The people who were working at Morecambe Bay were not ‘slaves’, as has been claimed. They decided to be smuggled to Britain and work collecting cockles in order to improve their lives. One 22-year-old Chinese girl said: ‘I left China for many reasons. It is a better life in England.’ (4) One son gathering cockles on the English coast can support a whole family back home in rural China, where the wages are low and jobs scarce. Immigrants are prepared to risk harshness here because the option of staying back in China is far worse.

The Morecambe Bay tragedy has spurred the government to talk about new repressive legal measures, which would have severe implications for both illegal immigrants and British citizens. Prime minister Tony Blair has announced that the ‘beyond reasonable doubt’ standard of proof will be set aside to make it easier to convict organised crime bosses and people traffickers, in favour of the ‘balance of probabilities’ used in civil cases (5). Such a measure would remove the key protection in the legal system against wrongful prosecution, making it easier for the state to imprison people for long periods of time with less proof of their guilt.

Blair’s logic, that serious crimes require easier conviction, turns things on their head. It is precisely in cases of serious crimes, where somebody stands to be put away for 10 years or more, that the court needs to know they did it – rather than think that they probably did.

The only way to get rid of Britain’s shadow economy is to bring it into the daylight, and allow more people to enter the country legally. Unfortunately, the moral fable of Morecambe Bay has been used to justify the opposite response. There have been a number of calls for harsher restrictions on immigration – among them from former Tory Party leader William Hague, who called for ‘today’s ministers to get a grip, by removing illegal entrants, applying tougher benefit rules and cracking down on criminal exploitation’ (6). By these accounts, the lesson of Morecambe Bay is that immigrants should be kept out of Britain.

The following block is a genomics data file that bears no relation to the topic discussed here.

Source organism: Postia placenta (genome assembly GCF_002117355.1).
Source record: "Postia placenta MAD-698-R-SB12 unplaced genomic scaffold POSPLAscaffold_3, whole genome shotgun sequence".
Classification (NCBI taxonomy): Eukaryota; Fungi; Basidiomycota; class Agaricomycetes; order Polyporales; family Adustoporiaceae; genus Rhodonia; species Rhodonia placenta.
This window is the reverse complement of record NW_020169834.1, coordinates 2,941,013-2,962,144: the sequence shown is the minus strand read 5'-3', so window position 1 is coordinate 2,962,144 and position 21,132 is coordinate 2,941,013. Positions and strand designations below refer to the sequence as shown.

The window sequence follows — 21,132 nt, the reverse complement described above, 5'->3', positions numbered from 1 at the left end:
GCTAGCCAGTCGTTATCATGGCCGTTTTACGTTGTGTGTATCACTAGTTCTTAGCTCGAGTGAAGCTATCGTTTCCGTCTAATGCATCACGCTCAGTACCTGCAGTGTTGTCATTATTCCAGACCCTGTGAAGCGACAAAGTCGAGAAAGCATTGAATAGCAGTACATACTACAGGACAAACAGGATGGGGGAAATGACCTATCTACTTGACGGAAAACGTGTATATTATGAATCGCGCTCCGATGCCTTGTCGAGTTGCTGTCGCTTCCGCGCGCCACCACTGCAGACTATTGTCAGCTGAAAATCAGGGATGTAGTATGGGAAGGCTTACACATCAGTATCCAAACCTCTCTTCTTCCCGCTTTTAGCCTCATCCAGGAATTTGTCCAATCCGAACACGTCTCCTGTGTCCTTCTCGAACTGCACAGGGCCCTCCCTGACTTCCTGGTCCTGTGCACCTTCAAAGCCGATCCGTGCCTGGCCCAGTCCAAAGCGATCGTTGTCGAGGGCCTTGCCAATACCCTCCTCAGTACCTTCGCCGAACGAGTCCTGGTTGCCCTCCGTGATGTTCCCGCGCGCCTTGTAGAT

Whatever the bluster, however, there seems little chance of a crackdown taking place. It is because of the reality gap between the political insistence upon stringent immigration laws and the practical inability to enforce them that the shadow economy is as much a feature of today’s Britain as it is. Reports have noted that Chinese cocklers returned to Morecambe Bay soon after the deaths. Attempting to batten down the hatches will only force illegal working further into the shadows, meaning people going to more desperate lengths to get here, and working illicitly in a more vulnerable position.

Illegal workers will not be helped by journalists feeling their pain – or by politicians increasing it. Instead, they need to be made legal, and enjoy the same rights and protections as everybody else in Britain – including the ‘beyond reasonable doubt’ standard of proof in criminal trials.

(1) ‘Chinese immigrants: they never stood a chance’, Evening Standard, 7 February 2004

(2) Evil gangmasters who rule the cockle slave trade by fear, Observer, 8 February 2004

(3) Cockle deaths spark gang fears, BBC News, 6 February 2004

(4) 7 arrested as cocklers return to bay, Mirror, 9 February 2004

(5) ‘Rougher justice for drug barons and gangsters’, The Times, 10 February 2004

(6) ‘This is 21st-century slavery’, Guardian, 9 February 2004

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Topics Politics